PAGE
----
In its defense, ECOWAS has three strengths. First of all, the influence of the BCEAO and the BOAD, which therefore does not include Guinea, provided with its own currency. Second, the White Helmets of the Ecomog. But then again, this asset can turn into a weakness. We remember that the Ecomog in the past intervened to protect Samuel Doe's regime in Liberia. A failure: the images of the torture and the assassination of Samuel Doe in 1990 have been around the world. Third, a range of mediators, for some former presidents such as Goodluck Jonathan, current ECOWAS mediator in Mali or Mahamadou Issoufou. The latter would also be the possible logical representative of ECOWAS in the Guinean crisis. He had often attacked Alpha Condé on the question of the third term, and enjoys a certain prestige in the eyes of certain heads of state of ECOWAS.
If ECOWAS will hide behind its diplomacy to position itself in favor of civil status in Guinea, the bet is risky. The leader of the putschists in Guinea, Mamady Doumbouya, fully accepts the contrast between his actions and political uses. He holds Alpha Condé hostage and does not risk releasing him at the simple request of ECOWAS, it is also impossible to see Alpha Condé regain his place in Guinea. The former ministers and generals of Alpha Condé all responded to Doumbouya's invitation during a meeting held on Monday, September 6 in Conakry. They therefore support, despite themselves, the coup.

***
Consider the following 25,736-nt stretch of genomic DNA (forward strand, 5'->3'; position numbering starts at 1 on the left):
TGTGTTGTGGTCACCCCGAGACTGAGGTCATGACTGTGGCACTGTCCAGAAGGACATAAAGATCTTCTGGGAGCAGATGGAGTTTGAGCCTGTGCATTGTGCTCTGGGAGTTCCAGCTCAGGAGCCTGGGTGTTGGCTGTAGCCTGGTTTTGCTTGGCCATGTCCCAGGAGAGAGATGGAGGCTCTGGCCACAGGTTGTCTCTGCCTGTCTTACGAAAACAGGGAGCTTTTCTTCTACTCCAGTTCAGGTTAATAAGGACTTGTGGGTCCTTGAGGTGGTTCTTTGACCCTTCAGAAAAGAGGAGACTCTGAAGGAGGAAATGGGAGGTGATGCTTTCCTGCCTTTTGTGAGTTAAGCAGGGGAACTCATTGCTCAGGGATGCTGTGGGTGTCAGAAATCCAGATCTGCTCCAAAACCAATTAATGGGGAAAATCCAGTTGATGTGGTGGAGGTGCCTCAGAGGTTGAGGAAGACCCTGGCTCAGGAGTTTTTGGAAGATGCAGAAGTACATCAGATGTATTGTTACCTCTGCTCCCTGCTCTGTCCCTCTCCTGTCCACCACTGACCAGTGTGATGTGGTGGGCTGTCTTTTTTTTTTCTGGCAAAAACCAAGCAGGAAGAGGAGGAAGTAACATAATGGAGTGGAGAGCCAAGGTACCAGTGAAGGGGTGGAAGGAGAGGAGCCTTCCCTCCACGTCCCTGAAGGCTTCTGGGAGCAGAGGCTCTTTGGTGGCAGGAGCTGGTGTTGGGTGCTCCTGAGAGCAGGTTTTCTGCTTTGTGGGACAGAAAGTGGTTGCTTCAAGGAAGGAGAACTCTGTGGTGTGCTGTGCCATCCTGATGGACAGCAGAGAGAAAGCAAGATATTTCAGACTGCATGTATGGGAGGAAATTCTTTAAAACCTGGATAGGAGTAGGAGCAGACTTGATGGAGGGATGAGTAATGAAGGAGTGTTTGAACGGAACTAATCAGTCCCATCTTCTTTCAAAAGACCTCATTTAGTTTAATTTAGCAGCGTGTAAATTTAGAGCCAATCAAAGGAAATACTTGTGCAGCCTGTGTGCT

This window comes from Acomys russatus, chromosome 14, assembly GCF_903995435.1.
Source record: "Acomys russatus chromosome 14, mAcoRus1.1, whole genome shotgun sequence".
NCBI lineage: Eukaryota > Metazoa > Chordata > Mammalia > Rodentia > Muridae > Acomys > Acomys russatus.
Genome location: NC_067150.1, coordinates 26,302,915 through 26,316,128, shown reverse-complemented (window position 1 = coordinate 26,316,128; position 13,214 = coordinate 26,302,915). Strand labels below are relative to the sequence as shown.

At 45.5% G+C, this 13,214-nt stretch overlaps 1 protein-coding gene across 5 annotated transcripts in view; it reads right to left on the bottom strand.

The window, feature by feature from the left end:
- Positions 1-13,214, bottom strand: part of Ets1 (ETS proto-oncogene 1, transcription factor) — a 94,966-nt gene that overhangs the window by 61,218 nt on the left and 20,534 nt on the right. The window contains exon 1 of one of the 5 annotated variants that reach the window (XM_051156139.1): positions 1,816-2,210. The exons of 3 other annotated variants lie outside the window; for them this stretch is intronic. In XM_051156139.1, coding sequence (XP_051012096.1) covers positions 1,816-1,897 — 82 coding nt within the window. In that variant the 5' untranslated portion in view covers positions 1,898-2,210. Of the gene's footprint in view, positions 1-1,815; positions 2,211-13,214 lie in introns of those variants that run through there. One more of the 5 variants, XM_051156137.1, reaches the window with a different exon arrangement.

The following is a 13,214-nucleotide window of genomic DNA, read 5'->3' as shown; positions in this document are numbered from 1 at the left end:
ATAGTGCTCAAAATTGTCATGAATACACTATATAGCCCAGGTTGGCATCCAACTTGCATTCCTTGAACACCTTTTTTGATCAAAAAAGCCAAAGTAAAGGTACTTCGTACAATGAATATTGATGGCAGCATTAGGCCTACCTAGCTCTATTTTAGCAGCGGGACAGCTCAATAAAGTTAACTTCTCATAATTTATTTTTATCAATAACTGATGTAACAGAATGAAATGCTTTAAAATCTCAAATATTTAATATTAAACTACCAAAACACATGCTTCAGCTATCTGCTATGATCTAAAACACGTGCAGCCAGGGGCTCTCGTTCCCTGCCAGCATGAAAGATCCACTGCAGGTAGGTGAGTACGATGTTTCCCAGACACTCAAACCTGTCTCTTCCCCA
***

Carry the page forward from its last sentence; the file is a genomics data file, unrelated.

The real question today is whether ECOWAS will find a compromise on the Doumbouya case, as was the case with Assimi Goïta. But, whatever the options, the instance will inevitably show its vulnerability and reduced influence. The only way for the group of heads of state to gain credibility should be through the boycott of gangrenous regimes such as that of Condé in Guinea. But as long as autocrats are part of ECOWAS, this is not likely to happen.
ECOWAS, very silent in Guinea
It also seems "impossible for ECOWAS 'modus operandi to change overnight," assures a source on the spot. In Guinea, explains Dr. Gilles Olakounlé Yabi, author ofa report from the Friedrich-Ebet-Stiftung (FES), "Guinea is an important member of ECOWAS". The political crises in Liberia and Sierra Leone had made Guinea - then under Lansana Conté - a key player in regional security.
Then, under Alpha Condé, the will of the Guinean state to adhere to the new single currency, the Eco, represented an opportunity for France. Even if the latter condemns the coup, it is in part because it is losing an ally in order to develop its new currency. The political context, unlike Mali, suits Paris: Mamady Doumbouya is a product of the French foreign legion. Was he able to act independently of France?